is intended to help owners of 1967 through mid-1977 F250 4WDs (commonly
referred to as “Factory Highboys”) convert their current manual steering
/ power assist steering setup to an integrated power steering system. I
chose to utilize the power steering sector (power steering box) form an
early 70’s F250 two-wheel-drive truck. This sector has been used by Ford
on the two-wheel-drive trucks for many years / models – It can be
identified by the three tapped mounting holes in the body (vs. the
1978-1979 F250 4wd box that had 4 mounting holes and are becoming very
hard to find and expensive). On a side note, if you can find / afford
the ’78-’79 4wd sector definitely go this route with the conversion, as
it is almost a direct bolt on to the Highboy.
I will walk
you through all the steps I took to install this on my 1972 F250 4WD.
This procedure is not gospel, you may choose to do it differently, but
these are the steps that worked best for me.
1. I bought
an early 70's two-wheel-drive F250 truck and robbed the steering box,
pitman arm, pump and lines from it. I removed some steering components
from my '72 Highboy, namely the manual steering sector and pitman arm,
intermediate shaft (this is the shaft from the end of the steering
column to the steering sector), the draglink (this is the shaft from the
pitman arm to the steering arm on the axle) and the drivers’ front
2. I cut a
3/8" plate 6" wide by 7-1/2" long (note: one corner of this plate will
need to be cut at 45° x 2” to clear the engine front cross member)
3. Test fit
the plate on the inside of the mainframe, where the old steering sector
use to reside. (I actually tack welded the plate to the frame
temporarily. Note that this plate will need to be removed later and
match drilled) You will notice that the top flange (inner lip) of the
mainframe is bent upward, I mounted my plate flush against this and set
the bottom of the plate on the lower mainframe flange.
the pitman arm to the steering sector; orient the arm so that it points
to the back of the box. Note: when installed on the truck the steering
box will be oriented on the inside of the mainframe and the pitman arm
will be pointing outward, under the driver side frame rail and above the
leaf spring. Note: the pitman arm will need to be rotated 90° from
original to work. It can be stubborn to remove since it’s a spline-taper
fit. I used a small handheld propane torch and a large gear puller to
5. Have a
buddy help you lift the sector into place and C-clamp it against the
plate. Alignment is critical, the sector must be located so that the
pitman arm just clears under the mainframe and has enough room for
articulation to clear above the leaf springs. I actually had to trim
some sheet metal from the radiator mount to get the box in the proper
6. Once the
sector is in the proper location, use a marker to transfer the mounting
hole locations to the plate. Now mark the location of the plate to the
the sector, and the plate. Center punch the plate and drill three holes
15/32” for 7/16” bolts.
8. Take the
steering sector and drill out the three tapped holes in the box to
15/32” diameter. Also you might want to take a small hand grinder / die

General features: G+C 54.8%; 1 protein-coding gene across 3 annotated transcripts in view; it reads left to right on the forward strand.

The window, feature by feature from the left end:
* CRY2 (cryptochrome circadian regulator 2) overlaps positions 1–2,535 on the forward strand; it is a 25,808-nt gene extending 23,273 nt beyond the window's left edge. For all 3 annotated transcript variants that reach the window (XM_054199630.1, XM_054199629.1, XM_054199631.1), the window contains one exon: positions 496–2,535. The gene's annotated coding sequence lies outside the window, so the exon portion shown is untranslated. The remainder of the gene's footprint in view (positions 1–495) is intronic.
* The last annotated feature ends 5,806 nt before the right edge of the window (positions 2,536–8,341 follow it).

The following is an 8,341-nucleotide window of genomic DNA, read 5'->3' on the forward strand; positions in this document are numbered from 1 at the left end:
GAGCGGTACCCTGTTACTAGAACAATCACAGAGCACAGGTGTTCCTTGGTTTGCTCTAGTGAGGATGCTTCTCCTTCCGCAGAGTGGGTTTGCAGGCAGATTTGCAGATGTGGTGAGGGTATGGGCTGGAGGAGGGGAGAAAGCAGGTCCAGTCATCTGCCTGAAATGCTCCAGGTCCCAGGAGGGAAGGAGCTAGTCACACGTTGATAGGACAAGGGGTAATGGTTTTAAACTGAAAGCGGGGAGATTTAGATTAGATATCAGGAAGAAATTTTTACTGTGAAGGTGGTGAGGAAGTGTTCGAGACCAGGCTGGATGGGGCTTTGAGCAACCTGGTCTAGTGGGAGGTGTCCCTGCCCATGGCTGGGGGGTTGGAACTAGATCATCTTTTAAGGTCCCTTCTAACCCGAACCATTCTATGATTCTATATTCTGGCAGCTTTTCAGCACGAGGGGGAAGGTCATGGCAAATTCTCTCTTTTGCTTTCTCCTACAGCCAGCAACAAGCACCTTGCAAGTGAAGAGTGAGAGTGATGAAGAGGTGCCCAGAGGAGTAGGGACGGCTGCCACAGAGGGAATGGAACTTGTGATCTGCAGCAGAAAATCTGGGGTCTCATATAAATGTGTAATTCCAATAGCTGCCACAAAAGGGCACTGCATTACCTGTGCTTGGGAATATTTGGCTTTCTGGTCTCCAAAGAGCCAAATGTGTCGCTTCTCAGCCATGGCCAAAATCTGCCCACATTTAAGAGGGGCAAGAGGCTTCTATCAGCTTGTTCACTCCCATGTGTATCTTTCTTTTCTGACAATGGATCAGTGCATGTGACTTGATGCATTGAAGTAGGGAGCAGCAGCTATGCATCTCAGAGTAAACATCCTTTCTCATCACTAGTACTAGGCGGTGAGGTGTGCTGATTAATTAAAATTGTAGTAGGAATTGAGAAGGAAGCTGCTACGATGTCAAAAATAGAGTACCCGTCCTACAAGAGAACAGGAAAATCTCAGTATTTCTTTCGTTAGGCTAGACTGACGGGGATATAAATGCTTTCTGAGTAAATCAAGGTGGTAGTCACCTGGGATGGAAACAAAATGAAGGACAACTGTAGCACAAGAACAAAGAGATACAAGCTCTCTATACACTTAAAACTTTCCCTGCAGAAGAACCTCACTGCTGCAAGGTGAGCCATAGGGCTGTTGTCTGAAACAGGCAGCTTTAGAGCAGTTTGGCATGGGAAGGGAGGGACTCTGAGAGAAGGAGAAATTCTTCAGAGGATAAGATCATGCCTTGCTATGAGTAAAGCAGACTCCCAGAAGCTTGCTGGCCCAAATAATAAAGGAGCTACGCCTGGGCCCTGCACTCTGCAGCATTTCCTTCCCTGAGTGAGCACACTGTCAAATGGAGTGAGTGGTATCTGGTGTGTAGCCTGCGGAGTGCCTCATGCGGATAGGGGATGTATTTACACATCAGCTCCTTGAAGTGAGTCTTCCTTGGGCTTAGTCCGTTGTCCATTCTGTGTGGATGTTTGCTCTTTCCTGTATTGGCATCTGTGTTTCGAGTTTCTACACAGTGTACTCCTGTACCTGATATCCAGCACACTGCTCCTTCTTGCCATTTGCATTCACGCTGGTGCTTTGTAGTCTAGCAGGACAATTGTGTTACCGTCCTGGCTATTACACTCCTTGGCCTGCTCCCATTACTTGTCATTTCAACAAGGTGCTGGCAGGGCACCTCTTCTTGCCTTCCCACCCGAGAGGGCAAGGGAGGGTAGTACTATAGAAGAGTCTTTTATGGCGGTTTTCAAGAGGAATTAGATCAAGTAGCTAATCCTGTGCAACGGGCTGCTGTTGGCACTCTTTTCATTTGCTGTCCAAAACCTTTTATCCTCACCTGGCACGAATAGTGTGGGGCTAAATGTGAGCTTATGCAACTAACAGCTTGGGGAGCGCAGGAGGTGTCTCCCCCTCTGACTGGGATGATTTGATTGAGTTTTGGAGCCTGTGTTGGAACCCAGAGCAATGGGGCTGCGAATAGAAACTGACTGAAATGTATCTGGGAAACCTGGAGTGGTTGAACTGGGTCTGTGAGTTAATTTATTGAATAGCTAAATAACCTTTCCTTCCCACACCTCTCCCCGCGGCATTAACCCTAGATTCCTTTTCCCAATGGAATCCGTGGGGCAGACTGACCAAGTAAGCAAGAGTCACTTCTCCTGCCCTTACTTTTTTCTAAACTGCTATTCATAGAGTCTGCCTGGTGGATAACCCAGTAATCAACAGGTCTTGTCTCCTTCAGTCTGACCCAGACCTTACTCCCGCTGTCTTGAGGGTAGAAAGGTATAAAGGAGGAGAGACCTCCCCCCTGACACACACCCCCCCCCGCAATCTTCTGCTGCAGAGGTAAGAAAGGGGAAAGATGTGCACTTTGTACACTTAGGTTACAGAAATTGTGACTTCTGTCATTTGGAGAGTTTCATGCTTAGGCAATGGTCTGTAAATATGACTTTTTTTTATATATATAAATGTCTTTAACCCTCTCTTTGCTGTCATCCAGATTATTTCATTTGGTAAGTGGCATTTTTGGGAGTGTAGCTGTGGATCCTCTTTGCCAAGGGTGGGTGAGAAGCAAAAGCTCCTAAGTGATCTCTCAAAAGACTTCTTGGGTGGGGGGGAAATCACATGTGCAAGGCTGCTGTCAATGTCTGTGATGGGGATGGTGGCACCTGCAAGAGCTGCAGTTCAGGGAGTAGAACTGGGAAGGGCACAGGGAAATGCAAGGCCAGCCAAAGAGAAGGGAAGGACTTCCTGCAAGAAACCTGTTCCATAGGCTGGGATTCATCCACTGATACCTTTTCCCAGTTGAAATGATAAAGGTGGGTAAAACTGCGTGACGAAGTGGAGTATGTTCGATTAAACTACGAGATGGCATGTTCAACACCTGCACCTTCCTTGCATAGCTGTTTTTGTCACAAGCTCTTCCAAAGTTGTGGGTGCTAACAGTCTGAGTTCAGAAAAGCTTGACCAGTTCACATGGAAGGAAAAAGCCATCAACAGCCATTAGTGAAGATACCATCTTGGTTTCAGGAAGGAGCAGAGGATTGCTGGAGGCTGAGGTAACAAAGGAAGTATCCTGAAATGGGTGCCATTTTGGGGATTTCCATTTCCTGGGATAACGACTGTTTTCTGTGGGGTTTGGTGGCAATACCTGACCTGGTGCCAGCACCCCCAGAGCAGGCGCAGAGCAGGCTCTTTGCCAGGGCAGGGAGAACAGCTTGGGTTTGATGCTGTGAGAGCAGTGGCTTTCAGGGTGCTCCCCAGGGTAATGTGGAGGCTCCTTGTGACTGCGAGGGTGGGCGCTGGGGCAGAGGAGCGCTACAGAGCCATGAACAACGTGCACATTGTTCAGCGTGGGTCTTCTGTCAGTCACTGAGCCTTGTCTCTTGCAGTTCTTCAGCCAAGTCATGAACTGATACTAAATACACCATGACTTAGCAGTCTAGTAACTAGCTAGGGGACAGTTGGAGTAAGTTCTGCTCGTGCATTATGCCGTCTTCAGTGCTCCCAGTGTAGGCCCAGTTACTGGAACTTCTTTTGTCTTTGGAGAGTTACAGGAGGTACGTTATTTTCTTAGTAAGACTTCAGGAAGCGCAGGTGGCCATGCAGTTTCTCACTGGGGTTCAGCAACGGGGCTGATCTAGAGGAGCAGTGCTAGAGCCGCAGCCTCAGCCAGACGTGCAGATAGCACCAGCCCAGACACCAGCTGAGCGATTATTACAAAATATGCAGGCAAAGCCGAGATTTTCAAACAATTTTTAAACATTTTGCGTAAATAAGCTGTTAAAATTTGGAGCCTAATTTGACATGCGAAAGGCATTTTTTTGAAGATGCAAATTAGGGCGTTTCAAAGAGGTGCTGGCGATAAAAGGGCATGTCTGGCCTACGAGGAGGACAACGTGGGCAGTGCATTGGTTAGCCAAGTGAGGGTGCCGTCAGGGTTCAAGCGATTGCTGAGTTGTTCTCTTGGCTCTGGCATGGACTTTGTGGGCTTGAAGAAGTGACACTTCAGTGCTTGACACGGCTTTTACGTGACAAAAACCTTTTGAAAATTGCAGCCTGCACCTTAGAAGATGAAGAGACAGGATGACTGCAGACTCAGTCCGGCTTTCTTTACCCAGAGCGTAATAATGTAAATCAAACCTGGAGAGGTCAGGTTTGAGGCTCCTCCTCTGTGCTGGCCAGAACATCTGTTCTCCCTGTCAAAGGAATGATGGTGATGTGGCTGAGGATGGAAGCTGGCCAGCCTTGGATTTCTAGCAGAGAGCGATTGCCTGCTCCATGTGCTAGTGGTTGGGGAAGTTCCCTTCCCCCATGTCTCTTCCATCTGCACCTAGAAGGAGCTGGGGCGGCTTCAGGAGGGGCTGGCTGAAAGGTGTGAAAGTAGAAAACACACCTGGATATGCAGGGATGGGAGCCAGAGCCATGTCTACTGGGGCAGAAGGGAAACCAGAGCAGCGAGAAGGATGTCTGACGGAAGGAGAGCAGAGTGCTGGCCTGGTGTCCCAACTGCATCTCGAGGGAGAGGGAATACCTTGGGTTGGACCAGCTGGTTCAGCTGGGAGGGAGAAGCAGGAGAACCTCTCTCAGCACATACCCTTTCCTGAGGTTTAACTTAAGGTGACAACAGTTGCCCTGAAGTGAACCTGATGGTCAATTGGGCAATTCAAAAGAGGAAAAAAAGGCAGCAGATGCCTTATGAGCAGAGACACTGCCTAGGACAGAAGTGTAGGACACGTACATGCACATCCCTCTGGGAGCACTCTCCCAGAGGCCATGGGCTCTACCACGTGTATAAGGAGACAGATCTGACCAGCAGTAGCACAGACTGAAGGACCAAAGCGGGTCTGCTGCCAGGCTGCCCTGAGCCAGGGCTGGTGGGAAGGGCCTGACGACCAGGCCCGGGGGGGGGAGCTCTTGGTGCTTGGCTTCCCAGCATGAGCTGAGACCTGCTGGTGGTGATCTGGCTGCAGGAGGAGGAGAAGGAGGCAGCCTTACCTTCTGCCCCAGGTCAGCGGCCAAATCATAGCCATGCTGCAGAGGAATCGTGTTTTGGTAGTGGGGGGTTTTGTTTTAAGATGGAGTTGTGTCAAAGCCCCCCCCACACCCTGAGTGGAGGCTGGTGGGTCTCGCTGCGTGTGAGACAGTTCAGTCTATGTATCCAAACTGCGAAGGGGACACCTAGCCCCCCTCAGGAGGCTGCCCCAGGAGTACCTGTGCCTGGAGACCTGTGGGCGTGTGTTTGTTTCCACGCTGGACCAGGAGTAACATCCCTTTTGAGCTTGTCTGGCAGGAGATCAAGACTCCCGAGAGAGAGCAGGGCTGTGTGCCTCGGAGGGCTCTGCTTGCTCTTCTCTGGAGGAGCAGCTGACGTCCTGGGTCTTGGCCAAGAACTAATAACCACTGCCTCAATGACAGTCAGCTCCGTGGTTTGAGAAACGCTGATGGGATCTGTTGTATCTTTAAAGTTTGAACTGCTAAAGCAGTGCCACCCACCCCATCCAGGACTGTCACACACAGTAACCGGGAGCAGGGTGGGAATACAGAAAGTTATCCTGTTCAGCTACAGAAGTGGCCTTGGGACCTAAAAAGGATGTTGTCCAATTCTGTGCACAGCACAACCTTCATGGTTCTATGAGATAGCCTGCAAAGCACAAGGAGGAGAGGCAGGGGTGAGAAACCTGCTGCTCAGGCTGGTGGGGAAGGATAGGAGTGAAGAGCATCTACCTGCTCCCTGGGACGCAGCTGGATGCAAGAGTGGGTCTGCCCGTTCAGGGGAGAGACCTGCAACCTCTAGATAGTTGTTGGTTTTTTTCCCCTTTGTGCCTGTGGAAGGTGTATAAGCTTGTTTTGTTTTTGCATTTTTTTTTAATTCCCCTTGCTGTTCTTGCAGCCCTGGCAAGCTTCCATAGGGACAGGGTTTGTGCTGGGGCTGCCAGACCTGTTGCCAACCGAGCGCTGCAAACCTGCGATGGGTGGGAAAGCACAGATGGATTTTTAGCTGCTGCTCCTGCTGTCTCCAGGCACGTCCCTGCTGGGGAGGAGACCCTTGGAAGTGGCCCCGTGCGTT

grinder and/or Dremel to grind down the area on the front of the sector
so the lock washers and nuts will sit flat. Mount the plate to the back
of the sector using three 7/16”-14UNC x 2” LG grade 8 bolts, jam nuts
and lock washers. Orient the heads of the bolts to the backside of the
plate. This in essence makes the bolts mounting studs. (Note: I used
these longer bolts as 'studs' because it makes it easier for removal and
installation of the heavy steering sector.) Once the plate is bolted
tightly to the sector, skip weld the bolt heads to the backside of the
the sector bolted to the plate, install the assembly to the mainframe
once again. Check all clearances and articulation of the pitman arm.
Tack weld the plate to the mainframe. Remove the three jam nuts, lock
washers and steering sector.
weld the plate to the frame.
Reinstall the steering sector to the plate using the jam nuts and lock
from the base of the splined input shaft of the sector to the base of
the output steering column shaft. Shorten the intermediated shaft to
this dimension, re-weld and install. I shortened mine approximately 4”.
the steering wheel, center the pitman arm to mid stroke. Straighten
wheels to center (normal driving position) and measure from center of
pitman arm hole (the hole where the tie rod/drag link bolts through) to
the center of the steering arm hole.
14. Cut the
drag link in half, shorten to the proper dimension from above. Rotate
the ball joints to the corresponding angles (Note: the pitman arm is
angled slightly upward on the end, approximately 25°). Weld prep both
cut ends of the draglink and tack weld together. Do a quick fit-up with
the draglink to ensure is will work properly and take it to a certified
welder to have it finished welded. The draglink is made out of some hard
material, I’m guessing, but it’s something like 1045 and needs a proper
certified weld due to the forces in undergoes.
Re-install the draglink with new cotter pins on the castle nuts. Bolt
drivers front wheel on and mount the corresponding pump bracket for your
engine. Install pump, belt, hoses and fill with power steering fluid.
the front end of truck so that tires are off the ground, start truck and
turn the wheel fully from side to side several times to purge the system
of any air. Check fluid level and repeat as necessary.